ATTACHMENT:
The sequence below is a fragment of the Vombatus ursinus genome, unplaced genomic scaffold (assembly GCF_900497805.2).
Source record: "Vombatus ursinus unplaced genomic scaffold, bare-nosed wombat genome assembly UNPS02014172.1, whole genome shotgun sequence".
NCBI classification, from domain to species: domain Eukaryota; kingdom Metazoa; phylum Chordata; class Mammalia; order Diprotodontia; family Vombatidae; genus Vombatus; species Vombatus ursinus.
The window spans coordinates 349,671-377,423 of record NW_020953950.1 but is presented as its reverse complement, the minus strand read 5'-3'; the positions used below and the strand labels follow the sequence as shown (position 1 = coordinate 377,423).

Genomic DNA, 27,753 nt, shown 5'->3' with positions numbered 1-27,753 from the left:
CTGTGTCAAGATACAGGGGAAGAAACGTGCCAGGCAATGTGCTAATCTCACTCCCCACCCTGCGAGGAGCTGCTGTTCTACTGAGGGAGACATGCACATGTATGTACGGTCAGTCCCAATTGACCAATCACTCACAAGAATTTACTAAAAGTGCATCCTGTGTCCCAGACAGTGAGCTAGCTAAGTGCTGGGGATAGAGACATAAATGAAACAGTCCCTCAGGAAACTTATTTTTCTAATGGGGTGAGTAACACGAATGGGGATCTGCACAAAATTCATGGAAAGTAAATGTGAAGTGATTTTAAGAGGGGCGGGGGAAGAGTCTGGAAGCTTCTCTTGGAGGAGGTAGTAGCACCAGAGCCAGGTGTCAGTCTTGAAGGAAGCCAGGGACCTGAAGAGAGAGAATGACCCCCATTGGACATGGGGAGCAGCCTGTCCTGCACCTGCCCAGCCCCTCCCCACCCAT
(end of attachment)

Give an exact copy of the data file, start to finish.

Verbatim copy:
The sequence below is a fragment of the Vombatus ursinus genome, unplaced genomic scaffold (assembly GCF_900497805.2).
Source record: "Vombatus ursinus unplaced genomic scaffold, bare-nosed wombat genome assembly UNPS02014172.1, whole genome shotgun sequence".
NCBI classification, from domain to species: domain Eukaryota; kingdom Metazoa; phylum Chordata; class Mammalia; order Diprotodontia; family Vombatidae; genus Vombatus; species Vombatus ursinus.
The window spans coordinates 349,671-377,423 of record NW_020953950.1 but is presented as its reverse complement, the minus strand read 5'-3'; the positions used below and the strand labels follow the sequence as shown (position 1 = coordinate 377,423).

Genomic DNA, 27,753 nt, shown 5'->3' with positions numbered 1-27,753 from the left:
CTGTGTCAAGATACAGGGGAAGAAACGTGCCAGGCAATGTGCTAATCTCACTCCCCACCCTGCGAGGAGCTGCTGTTCTACTGAGGGAGACATGCACATGTATGTACGGTCAGTCCCAATTGACCAATCACTCACAAGAATTTACTAAAAGTGCATCCTGTGTCCCAGACAGTGAGCTAGCTAAGTGCTGGGGATAGAGACATAAATGAAACAGTCCCTCAGGAAACTTATTTTTCTAATGGGGTGAGTAACACGAATGGGGATCTGCACAAAATTCATGGAAAGTAAATGTGAAGTGATTTTAAGAGGGGCGGGGGAAGAGTCTGGAAGCTTCTCTTGGAGGAGGTAGTAGCACCAGAGCCAGGTGTCAGTCTTGAAGGAAGCCAGGGACCTGAAGAGAGAGAATGACCCCCATTGGACATGGGGAGCAGCCTGTCCTGCACCTGCCCAGCCCCTCCCCACCCAT